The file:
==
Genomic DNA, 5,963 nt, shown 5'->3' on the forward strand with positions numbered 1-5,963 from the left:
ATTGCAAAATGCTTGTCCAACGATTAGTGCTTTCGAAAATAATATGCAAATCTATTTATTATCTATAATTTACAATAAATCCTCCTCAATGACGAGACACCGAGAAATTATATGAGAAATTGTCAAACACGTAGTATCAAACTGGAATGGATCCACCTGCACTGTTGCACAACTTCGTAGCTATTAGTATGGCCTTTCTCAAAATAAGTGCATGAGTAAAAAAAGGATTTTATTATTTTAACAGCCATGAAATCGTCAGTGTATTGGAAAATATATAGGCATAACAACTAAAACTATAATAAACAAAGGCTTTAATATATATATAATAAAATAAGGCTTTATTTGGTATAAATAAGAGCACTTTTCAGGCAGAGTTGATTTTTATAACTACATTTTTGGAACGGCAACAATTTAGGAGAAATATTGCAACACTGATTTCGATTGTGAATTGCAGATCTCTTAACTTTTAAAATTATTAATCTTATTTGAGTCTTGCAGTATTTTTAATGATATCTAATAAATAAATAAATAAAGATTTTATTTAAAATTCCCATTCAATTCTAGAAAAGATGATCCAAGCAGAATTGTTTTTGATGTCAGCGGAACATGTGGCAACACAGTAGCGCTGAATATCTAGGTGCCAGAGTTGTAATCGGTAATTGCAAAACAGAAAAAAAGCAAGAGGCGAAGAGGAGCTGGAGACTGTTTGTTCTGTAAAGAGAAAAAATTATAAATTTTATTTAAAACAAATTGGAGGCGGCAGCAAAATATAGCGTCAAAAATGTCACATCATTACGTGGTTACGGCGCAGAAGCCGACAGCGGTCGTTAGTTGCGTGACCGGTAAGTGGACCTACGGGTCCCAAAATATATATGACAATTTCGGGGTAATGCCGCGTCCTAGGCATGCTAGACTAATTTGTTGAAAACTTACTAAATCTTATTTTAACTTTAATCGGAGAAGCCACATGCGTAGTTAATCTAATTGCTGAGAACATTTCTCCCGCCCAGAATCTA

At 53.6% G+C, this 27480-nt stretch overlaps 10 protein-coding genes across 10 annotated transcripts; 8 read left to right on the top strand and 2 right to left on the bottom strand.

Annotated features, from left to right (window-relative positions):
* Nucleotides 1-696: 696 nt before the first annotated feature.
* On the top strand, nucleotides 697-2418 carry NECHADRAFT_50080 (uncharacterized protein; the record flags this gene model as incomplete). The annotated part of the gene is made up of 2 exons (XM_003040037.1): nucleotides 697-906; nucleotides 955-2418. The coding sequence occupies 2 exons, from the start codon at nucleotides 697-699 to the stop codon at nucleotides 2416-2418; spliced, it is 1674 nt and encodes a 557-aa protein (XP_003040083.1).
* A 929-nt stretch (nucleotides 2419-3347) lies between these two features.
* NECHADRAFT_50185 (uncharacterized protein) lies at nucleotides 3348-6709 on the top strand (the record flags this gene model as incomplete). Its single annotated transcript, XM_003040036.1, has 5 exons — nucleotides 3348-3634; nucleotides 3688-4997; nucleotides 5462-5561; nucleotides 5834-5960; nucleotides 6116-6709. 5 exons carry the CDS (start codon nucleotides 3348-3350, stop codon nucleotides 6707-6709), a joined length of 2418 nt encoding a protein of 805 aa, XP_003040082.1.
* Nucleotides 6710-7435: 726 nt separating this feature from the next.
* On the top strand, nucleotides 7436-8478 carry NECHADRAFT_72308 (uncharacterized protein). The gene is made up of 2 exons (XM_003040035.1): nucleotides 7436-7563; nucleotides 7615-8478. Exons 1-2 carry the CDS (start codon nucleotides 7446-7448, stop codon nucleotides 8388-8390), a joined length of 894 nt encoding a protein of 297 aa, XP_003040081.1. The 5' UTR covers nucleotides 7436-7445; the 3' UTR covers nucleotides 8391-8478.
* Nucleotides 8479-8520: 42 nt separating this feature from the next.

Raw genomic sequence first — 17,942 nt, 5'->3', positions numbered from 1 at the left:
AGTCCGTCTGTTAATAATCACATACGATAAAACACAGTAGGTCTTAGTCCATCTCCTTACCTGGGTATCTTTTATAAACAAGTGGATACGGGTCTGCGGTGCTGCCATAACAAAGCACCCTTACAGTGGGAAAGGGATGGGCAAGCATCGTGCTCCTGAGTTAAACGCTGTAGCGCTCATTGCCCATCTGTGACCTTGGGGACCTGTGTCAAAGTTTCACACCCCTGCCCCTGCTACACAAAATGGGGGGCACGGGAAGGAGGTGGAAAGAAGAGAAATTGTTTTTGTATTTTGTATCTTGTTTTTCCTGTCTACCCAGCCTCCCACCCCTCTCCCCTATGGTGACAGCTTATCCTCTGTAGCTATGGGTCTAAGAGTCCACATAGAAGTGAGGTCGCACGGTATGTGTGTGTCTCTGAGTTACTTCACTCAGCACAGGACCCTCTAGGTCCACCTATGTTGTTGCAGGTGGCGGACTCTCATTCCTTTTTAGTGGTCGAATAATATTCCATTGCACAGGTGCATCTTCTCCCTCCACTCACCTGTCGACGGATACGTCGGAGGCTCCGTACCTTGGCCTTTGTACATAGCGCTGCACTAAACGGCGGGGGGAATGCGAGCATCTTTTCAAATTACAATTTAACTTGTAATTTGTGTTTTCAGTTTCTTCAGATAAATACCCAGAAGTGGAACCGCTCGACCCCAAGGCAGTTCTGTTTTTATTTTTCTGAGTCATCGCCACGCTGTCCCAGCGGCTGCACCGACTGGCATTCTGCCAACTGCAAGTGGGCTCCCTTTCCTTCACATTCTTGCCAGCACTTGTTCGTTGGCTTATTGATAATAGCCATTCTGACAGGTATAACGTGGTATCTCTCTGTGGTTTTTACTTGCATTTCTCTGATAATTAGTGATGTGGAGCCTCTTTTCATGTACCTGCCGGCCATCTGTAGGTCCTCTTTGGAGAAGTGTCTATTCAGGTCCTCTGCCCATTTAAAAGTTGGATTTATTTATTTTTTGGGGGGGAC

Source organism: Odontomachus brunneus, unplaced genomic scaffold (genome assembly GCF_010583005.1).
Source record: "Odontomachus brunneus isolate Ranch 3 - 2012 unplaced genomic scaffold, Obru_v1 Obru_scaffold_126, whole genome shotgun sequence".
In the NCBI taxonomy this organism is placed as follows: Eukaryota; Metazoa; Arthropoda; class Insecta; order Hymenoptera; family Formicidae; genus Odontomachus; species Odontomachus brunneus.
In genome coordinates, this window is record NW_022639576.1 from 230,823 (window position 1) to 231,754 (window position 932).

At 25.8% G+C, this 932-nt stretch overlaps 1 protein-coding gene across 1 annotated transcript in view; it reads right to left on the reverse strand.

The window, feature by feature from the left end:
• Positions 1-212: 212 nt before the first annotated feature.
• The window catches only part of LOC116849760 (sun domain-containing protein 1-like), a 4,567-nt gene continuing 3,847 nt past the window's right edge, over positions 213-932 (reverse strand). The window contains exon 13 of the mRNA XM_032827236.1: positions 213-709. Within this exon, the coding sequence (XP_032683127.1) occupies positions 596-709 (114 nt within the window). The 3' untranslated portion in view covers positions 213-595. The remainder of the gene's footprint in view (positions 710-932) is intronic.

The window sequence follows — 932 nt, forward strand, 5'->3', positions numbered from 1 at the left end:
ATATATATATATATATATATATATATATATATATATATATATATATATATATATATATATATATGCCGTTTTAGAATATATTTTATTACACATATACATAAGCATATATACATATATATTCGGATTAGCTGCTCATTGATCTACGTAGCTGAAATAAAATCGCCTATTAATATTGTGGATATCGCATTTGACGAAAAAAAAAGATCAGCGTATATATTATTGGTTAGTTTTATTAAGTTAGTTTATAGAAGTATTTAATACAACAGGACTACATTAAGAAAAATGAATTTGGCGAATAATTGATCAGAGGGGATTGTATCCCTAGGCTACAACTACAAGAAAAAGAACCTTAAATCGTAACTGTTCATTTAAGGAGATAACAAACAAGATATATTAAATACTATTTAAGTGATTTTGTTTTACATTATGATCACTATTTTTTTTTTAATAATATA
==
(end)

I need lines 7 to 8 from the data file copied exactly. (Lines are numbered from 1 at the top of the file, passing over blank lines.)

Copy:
* A 929-nt stretch (nucleotides 2419-3347) lies between these two features.
* NECHADRAFT_50185 (uncharacterized protein) lies at nucleotides 3348-6709 on the top strand (the record flags this gene model as incomplete). Its single annotated transcript, XM_003040036.1, has 5 exons — nucleotides 3348-3634; nucleotides 3688-4997; nucleotides 5462-5561; nucleotides 5834-5960; nucleotides 6116-6709. 5 exons carry the CDS (start codon nucleotides 3348-3350, stop codon nucleotides 6707-6709), a joined length of 2418 nt encoding a protein of 805 aa, XP_003040082.1.